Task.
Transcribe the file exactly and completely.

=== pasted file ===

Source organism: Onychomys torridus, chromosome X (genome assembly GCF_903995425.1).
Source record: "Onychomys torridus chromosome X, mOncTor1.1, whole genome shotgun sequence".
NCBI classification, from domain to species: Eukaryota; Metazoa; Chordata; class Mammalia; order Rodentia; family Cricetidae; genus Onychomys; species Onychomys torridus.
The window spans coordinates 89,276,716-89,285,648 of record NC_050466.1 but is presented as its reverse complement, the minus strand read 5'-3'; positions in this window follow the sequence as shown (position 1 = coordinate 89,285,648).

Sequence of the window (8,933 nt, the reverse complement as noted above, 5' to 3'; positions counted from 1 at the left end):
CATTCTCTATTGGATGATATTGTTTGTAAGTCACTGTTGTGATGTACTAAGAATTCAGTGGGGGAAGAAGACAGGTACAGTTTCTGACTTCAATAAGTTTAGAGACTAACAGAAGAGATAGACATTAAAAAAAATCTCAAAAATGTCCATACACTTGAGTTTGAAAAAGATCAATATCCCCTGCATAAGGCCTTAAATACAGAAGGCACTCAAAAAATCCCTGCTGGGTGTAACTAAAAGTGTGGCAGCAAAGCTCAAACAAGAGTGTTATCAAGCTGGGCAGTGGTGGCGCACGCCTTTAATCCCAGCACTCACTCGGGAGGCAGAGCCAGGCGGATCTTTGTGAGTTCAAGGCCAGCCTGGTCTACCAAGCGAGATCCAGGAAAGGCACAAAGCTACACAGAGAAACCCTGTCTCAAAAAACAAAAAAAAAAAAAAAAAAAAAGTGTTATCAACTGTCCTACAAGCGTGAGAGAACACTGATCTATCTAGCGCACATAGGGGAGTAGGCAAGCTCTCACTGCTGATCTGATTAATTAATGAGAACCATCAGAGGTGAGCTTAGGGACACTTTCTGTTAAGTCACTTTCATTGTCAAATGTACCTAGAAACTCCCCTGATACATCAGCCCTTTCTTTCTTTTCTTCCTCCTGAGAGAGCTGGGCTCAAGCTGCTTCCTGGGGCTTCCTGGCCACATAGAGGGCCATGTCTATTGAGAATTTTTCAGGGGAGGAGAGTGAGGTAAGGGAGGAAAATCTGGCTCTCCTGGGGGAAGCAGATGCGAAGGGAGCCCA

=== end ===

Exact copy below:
Source organism: Onychomys torridus, chromosome X (genome assembly GCF_903995425.1).
Source record: "Onychomys torridus chromosome X, mOncTor1.1, whole genome shotgun sequence".
NCBI classification, from domain to species: Eukaryota; Metazoa; Chordata; class Mammalia; order Rodentia; family Cricetidae; genus Onychomys; species Onychomys torridus.
The window spans coordinates 89,276,716-89,285,648 of record NC_050466.1 but is presented as its reverse complement, the minus strand read 5'-3'; positions in this window follow the sequence as shown (position 1 = coordinate 89,285,648).

Sequence of the window (8,933 nt, the reverse complement as noted above, 5' to 3'; positions counted from 1 at the left end):
CATTCTCTATTGGATGATATTGTTTGTAAGTCACTGTTGTGATGTACTAAGAATTCAGTGGGGGAAGAAGACAGGTACAGTTTCTGACTTCAATAAGTTTAGAGACTAACAGAAGAGATAGACATTAAAAAAAATCTCAAAAATGTCCATACACTTGAGTTTGAAAAAGATCAATATCCCCTGCATAAGGCCTTAAATACAGAAGGCACTCAAAAAATCCCTGCTGGGTGTAACTAAAAGTGTGGCAGCAAAGCTCAAACAAGAGTGTTATCAAGCTGGGCAGTGGTGGCGCACGCCTTTAATCCCAGCACTCACTCGGGAGGCAGAGCCAGGCGGATCTTTGTGAGTTCAAGGCCAGCCTGGTCTACCAAGCGAGATCCAGGAAAGGCACAAAGCTACACAGAGAAACCCTGTCTCAAAAAACAAAAAAAAAAAAAAAAAAAAAGTGTTATCAACTGTCCTACAAGCGTGAGAGAACACTGATCTATCTAGCGCACATAGGGGAGTAGGCAAGCTCTCACTGCTGATCTGATTAATTAATGAGAACCATCAGAGGTGAGCTTAGGGACACTTTCTGTTAAGTCACTTTCATTGTCAAATGTACCTAGAAACTCCCCTGATACATCAGCCCTTTCTTTCTTTTCTTCCTCCTGAGAGAGCTGGGCTCAAGCTGCTTCCTGGGGCTTCCTGGCCACATAGAGGGCCATGTCTATTGAGAATTTTTCAGGGGAGGAGAGTGAGGTAAGGGAGGAAAATCTGGCTCTCCTGGGGGAAGCAGATGCGAAGGGAGCCCA